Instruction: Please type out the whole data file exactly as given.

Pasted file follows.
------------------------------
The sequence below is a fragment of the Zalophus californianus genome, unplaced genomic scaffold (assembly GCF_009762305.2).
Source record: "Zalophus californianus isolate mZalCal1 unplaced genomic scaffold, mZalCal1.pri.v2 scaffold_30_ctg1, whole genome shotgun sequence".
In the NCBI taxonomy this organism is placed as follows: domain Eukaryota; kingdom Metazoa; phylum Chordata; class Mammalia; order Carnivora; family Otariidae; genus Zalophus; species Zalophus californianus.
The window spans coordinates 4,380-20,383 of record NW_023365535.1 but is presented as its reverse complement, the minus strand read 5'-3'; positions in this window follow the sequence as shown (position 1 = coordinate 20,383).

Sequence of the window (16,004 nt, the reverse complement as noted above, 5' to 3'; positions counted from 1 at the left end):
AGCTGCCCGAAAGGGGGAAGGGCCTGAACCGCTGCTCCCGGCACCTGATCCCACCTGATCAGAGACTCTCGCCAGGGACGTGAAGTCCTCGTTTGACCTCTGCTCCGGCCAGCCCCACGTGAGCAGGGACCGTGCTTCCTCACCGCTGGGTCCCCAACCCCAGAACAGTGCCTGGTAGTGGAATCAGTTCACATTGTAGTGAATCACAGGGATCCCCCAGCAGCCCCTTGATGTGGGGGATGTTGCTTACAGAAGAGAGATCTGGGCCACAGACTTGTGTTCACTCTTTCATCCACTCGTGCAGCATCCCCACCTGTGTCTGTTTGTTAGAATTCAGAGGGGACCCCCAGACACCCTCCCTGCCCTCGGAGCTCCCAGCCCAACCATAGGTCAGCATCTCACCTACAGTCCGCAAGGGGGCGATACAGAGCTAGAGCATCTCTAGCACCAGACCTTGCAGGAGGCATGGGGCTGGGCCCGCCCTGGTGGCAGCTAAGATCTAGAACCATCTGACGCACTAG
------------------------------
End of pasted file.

The sequence below is a fragment of the Zalophus californianus genome, unplaced genomic scaffold (assembly GCF_009762305.2).
Source record: "Zalophus californianus isolate mZalCal1 unplaced genomic scaffold, mZalCal1.pri.v2 scaffold_30_ctg1, whole genome shotgun sequence".
In the NCBI taxonomy this organism is placed as follows: domain Eukaryota; kingdom Metazoa; phylum Chordata; class Mammalia; order Carnivora; family Otariidae; genus Zalophus; species Zalophus californianus.
The window spans coordinates 4,380-20,383 of record NW_023365535.1 but is presented as its reverse complement, the minus strand read 5'-3'; positions in this window follow the sequence as shown (position 1 = coordinate 20,383).

Sequence of the window (16,004 nt, the reverse complement as noted above, 5' to 3'; positions counted from 1 at the left end):
AGCTGCCCGAAAGGGGGAAGGGCCTGAACCGCTGCTCCCGGCACCTGATCCCACCTGATCAGAGACTCTCGCCAGGGACGTGAAGTCCTCGTTTGACCTCTGCTCCGGCCAGCCCCACGTGAGCAGGGACCGTGCTTCCTCACCGCTGGGTCCCCAACCCCAGAACAGTGCCTGGTAGTGGAATCAGTTCACATTGTAGTGAATCACAGGGATCCCCCAGCAGCCCCTTGATGTGGGGGATGTTGCTTACAGAAGAGAGATCTGGGCCACAGACTTGTGTTCACTCTTTCATCCACTCGTGCAGCATCCCCACCTGTGTCTGTTTGTTAGAATTCAGAGGGGACCCCCAGACACCCTCCCTGCCCTCGGAGCTCCCAGCCCAACCATAGGTCAGCATCTCACCTACAGTCCGCAAGGGGGCGATACAGAGCTAGAGCATCTCTAGCACCAGACCTTGCAGGAGGCATGGGGCTGGGCCCGCCCTGGTGGCAGCTAAGATCTAGAACCATCTGACGCACTAG